A (school) librarian abroad

Have you ever wondered what it would be like to transport yourself to work in another country?  International Schools very often advertise, but what would it really be like to take up that offer?  Marion Prickett tells all…

In August 2014 I set off on the biggest adventure of my life. After a whirlwind of interviews, packing and moving I was off to Malaysia as the first Librarian at Epsom College in Malaysia. I would like to say that in true Librarian style I carefully researched by new home and workplace, but there was no time for that and so I arrived to the heat and humidity of the tropics in high summer. I enjoy something different and a challenge and I got both. Unfortunately, the building programme was delayed and so our accommodation was not ready, however, what we lost in permanent accommodation we gained in team building and bonding. We started off with about 28 academic staff, and a small but vital team of admin staff. The school opened after three weeks of hard slog to try and turn a recently handed over building site into a functioning school of 140 students. The College had intentionally omitted recruiting for years 11 and 13 as it would be unreasonable to expect a start-up to run exams at the end of the first year.

The library was bare when I arrived, the furniture was in plastic wrapping, the books were a far off dream, there were no computers for the students and my assistant, Atiqah and I had one laptop between us. Luckily I had bought my MacBook. The lack of computers hardly mattered as the internet was inadequate. We borrowed books from families to cover the first weeks and thanks to a brilliant idea from Val Dewhurst (QEGS) we appeared to display books we had ordered on the shelves.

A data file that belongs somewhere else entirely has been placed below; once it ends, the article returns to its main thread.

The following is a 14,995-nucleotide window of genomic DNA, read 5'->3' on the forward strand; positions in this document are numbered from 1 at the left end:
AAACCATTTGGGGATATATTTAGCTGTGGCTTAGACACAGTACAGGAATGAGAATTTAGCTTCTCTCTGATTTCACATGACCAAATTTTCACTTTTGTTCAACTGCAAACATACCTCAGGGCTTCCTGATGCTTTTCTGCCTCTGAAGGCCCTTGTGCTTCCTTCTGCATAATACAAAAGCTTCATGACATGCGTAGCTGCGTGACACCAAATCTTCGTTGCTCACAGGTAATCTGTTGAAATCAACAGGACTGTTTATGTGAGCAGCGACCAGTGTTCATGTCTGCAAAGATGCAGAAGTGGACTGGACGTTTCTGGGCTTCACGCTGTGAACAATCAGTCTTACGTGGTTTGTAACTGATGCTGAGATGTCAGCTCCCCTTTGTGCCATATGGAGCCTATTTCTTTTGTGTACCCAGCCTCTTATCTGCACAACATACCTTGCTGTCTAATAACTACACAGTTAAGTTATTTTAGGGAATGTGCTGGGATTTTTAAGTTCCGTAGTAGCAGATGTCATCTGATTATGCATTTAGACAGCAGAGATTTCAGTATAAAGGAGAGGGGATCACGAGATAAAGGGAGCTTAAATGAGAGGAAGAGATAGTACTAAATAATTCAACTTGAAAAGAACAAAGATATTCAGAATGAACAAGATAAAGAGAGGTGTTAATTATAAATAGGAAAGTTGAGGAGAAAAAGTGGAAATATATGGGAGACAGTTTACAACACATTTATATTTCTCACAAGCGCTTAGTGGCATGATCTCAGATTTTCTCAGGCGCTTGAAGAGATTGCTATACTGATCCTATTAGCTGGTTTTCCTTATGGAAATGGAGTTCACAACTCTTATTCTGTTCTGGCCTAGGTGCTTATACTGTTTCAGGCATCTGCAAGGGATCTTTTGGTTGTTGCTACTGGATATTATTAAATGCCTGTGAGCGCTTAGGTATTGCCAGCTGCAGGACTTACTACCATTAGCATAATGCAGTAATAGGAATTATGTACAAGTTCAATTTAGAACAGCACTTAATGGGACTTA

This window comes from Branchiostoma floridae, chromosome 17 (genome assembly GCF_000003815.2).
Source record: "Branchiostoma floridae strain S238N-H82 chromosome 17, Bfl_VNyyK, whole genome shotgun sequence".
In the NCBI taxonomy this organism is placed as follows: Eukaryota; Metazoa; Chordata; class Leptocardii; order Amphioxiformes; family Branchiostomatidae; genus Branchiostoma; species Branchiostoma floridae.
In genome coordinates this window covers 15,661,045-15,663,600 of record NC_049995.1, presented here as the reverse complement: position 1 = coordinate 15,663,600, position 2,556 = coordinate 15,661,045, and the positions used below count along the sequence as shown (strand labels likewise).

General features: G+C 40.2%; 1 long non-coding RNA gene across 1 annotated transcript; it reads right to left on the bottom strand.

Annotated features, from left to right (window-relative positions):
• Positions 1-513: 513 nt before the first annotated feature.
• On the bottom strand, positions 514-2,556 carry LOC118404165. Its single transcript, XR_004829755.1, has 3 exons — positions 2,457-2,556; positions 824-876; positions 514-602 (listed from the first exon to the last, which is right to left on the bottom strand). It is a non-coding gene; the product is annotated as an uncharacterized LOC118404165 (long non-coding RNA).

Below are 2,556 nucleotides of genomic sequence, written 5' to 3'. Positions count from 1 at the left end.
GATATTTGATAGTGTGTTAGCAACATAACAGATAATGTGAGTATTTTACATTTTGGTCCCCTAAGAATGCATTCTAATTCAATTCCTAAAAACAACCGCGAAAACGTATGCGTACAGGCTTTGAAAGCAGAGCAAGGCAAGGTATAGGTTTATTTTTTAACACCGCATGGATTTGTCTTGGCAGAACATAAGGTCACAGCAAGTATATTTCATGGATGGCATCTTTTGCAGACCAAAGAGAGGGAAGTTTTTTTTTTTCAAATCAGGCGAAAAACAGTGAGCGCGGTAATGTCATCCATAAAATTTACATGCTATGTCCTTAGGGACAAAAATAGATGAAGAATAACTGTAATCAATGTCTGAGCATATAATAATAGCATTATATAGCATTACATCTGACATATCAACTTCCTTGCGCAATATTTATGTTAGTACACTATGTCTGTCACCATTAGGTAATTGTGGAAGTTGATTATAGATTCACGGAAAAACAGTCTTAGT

By half term we had taken delivery of 3,500 books – not as many as I expected but there had been some adjustments to the book order, we also had nearly 300 DVDs, various online resources, some locally bought resources, a really good selection of posters and surprisingly happy Library users. Unfortunately, when the Library management system was eventually installed and the data loaded it was found to be flawed and everything had to be re-entered. Right from the beginning the library had been running lessons for students from nursery to Year 7 – this was later extended to year 8. I did induction sessions and teachers enthusiastically used the library.

I visited any book shops I could find, although they were very few and I really had to travel to Kuala Lumpur, over an hour’s drive away. The Malaysians are very kind and helpful and our local staff helped us all to feel welcome and at home.

I am now in my fourth and final year at Epsom College in Malaysia and it has been the best working years of my life. Unfortunately, if I am to see my husband for more than two short visits a year then I have to return to the UK where he works.

The pluses of living and working in Malaysia? The best job ever. I have worked in a fabulous school with colleagues to match. I am a Head of Department, I have an excellent assistant, I am never questioned about how I run the Library because I am trusted. The governors come and say hello whenever they come to the College for meetings. I feel as if my contribution and opinions really matters to the life of the College. I have been expected to join academic committees, I help to run a competition with other international school librarians to challenge our readers. I choose the stock. I am well paid by international standards and very well paid by UK standards, I have a benefits package exactly the same as the teachers – because I am on a par with them, including ID90 which gives us 90% off the price of Air Asia flights. I suffer none of the problems commonly encountered by many UK school Librarians.